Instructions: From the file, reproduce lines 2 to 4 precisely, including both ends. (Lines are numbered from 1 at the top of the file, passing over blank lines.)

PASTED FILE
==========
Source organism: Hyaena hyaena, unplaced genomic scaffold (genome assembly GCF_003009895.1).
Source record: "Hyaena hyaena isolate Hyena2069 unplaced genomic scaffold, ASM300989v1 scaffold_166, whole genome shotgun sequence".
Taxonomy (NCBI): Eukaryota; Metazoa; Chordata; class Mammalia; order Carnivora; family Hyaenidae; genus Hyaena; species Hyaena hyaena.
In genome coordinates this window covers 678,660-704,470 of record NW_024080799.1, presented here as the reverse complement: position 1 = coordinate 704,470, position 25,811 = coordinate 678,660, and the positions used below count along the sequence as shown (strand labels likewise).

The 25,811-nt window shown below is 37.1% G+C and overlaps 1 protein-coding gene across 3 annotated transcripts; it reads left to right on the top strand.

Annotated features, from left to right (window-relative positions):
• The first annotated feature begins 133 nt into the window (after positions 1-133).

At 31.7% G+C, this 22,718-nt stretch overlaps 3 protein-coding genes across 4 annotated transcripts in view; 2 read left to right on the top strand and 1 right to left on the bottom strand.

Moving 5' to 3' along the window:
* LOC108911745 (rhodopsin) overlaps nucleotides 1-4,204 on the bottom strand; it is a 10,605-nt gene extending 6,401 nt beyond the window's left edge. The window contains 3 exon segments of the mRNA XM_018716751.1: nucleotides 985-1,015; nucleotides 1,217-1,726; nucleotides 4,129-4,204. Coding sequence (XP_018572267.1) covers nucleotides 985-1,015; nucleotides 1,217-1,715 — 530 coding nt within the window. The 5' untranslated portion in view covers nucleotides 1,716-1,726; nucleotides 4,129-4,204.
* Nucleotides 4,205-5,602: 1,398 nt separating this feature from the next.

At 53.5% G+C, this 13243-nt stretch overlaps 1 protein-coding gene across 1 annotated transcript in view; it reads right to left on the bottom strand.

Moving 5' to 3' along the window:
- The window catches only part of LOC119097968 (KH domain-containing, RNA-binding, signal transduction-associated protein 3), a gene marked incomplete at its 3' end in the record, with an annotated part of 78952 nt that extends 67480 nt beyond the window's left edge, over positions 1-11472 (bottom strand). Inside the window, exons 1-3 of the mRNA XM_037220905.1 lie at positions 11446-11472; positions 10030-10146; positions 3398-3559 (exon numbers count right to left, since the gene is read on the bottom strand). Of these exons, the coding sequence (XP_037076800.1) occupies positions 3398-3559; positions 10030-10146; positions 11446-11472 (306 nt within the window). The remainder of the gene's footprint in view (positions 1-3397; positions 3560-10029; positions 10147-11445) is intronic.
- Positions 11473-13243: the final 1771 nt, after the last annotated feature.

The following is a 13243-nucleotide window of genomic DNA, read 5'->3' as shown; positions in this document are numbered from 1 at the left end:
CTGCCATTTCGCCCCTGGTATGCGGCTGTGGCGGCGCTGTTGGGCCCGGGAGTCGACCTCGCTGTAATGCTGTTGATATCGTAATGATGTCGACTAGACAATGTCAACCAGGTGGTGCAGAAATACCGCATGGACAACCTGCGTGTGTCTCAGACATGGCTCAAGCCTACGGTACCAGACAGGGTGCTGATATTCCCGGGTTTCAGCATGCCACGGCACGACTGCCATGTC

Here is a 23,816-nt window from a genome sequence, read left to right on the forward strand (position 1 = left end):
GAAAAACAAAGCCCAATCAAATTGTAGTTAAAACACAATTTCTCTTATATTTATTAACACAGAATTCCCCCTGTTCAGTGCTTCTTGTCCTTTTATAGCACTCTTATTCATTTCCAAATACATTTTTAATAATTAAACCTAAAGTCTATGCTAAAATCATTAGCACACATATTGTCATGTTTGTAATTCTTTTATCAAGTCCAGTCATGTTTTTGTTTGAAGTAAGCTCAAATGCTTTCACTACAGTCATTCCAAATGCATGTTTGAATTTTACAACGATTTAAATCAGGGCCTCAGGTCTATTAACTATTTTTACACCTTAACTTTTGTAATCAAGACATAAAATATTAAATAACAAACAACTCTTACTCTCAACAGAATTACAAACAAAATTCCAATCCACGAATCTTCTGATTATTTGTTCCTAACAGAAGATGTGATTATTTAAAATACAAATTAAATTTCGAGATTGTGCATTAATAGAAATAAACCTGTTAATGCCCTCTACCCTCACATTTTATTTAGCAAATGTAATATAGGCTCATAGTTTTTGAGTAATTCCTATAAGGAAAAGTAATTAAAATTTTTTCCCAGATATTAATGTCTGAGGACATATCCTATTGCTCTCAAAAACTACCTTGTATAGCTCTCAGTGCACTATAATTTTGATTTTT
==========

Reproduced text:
Source record: "Hyaena hyaena isolate Hyena2069 unplaced genomic scaffold, ASM300989v1 scaffold_166, whole genome shotgun sequence".
Taxonomy (NCBI): Eukaryota; Metazoa; Chordata; class Mammalia; order Carnivora; family Hyaenidae; genus Hyaena; species Hyaena hyaena.
In genome coordinates this window covers 678,660-704,470 of record NW_024080799.1, presented here as the reverse complement: position 1 = coordinate 704,470, position 25,811 = coordinate 678,660, and the positions used below count along the sequence as shown (strand labels likewise).